This investigation was supported by grants 977008 (1974) and 077116 (1975) form the Ministry of Education of Japan.
Postnatal development of acinar cells in rat submandibular gland as revealed by electron microscopic staining for carbohydrates†
Article first published online: 3 FEB 2005
Copyright © 1976 Wiley-Liss, Inc.
American Journal of Anatomy
Volume 146, Issue 3, pages 211–235, July 1976
How to Cite
Yamashina, S. and Mizuhira, V. (1976), Postnatal development of acinar cells in rat submandibular gland as revealed by electron microscopic staining for carbohydrates. Am. J. Anat., 146: 211–235. doi: 10.1002/aja.1001460302
- Issue published online: 3 FEB 2005
- Article first published online: 3 FEB 2005
- Manuscript Accepted: 10 MAR 1976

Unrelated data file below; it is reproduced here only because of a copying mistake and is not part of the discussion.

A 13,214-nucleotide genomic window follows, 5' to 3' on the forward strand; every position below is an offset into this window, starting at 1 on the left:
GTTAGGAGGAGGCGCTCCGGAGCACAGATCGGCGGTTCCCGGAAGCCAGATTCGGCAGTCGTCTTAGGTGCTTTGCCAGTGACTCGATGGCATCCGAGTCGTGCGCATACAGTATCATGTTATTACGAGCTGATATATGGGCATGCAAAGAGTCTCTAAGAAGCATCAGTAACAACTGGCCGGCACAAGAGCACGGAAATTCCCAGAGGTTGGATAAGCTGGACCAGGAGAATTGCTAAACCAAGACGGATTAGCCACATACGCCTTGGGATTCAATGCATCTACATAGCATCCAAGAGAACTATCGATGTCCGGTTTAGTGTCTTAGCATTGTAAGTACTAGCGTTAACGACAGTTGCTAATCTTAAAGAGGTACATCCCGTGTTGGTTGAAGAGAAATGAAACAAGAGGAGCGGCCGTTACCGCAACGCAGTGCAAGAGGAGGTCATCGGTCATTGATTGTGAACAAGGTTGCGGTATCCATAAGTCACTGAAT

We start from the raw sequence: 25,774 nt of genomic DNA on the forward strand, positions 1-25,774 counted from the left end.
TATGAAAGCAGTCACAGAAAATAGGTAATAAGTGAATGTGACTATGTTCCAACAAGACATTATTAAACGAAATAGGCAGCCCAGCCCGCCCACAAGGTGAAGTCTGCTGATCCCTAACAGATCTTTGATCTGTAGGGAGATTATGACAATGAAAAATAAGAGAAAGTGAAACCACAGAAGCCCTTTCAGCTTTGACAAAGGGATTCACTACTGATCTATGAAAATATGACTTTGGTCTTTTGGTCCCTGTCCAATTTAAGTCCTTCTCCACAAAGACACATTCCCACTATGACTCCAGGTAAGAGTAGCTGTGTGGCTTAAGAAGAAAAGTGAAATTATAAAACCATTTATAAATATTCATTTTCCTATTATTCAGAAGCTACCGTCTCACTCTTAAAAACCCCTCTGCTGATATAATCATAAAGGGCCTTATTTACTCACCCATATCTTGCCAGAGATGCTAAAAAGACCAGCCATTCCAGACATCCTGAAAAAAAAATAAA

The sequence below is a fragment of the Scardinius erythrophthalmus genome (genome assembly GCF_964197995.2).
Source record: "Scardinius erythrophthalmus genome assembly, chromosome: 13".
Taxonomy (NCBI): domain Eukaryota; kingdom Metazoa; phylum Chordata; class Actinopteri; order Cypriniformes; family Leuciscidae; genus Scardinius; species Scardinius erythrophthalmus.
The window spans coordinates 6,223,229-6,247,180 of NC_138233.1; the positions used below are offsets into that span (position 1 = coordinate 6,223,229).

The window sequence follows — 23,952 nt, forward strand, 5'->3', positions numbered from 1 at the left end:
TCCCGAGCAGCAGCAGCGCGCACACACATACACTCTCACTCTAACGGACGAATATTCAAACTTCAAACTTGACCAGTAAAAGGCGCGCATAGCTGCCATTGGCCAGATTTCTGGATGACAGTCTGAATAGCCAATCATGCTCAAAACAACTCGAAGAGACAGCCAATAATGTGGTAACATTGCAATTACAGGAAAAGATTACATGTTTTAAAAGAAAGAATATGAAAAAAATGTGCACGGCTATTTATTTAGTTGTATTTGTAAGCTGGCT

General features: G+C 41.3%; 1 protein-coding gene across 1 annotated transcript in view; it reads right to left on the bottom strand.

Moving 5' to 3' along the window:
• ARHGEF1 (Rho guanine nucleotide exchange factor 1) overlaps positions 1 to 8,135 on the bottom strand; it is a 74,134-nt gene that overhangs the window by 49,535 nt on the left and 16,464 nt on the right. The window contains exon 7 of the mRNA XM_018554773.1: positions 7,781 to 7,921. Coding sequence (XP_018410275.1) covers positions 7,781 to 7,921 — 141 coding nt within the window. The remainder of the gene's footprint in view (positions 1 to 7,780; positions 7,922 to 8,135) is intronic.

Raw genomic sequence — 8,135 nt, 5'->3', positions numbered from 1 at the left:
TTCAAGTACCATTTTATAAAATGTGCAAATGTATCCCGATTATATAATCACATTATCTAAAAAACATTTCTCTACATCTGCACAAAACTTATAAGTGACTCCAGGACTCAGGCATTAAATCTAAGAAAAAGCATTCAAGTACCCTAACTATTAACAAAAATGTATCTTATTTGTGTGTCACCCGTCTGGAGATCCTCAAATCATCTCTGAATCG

The postnatal differentiation of acinar cells in rat submandibular gland was studied by staining with periodic acid-thiosemicarbazide-silver proteinate to identify carbohydrate-containing macromolecules in the electron microscope. This method revealed glycogen particles and internal substructure in the secretory granules of developing acinar cells. On the basis of morphologic and histochemical criteria three phases of acinar cell development were defined. In the pro-acinar phase, during the first week after birth, pro-acinar cells and terminal tubular cells were the main components of the terminal tubules in the rudimentary gland. The secretory granules of the pro-acinar cells contained speckled or rod-like substructures which stained intensively for carbohydrates and were digested by proteolytic enzymes. During the second to third week after birth, which is the immature-acinar-cell phase, thread-like substructures were seen in the secretory granules. These structures, which were not digested by proteolytic enzymes, disappeared gradually. The acinar cells of 4-week-old or older rats displayed no particular substructure in the secretion granules and represented the final, mature phase of development.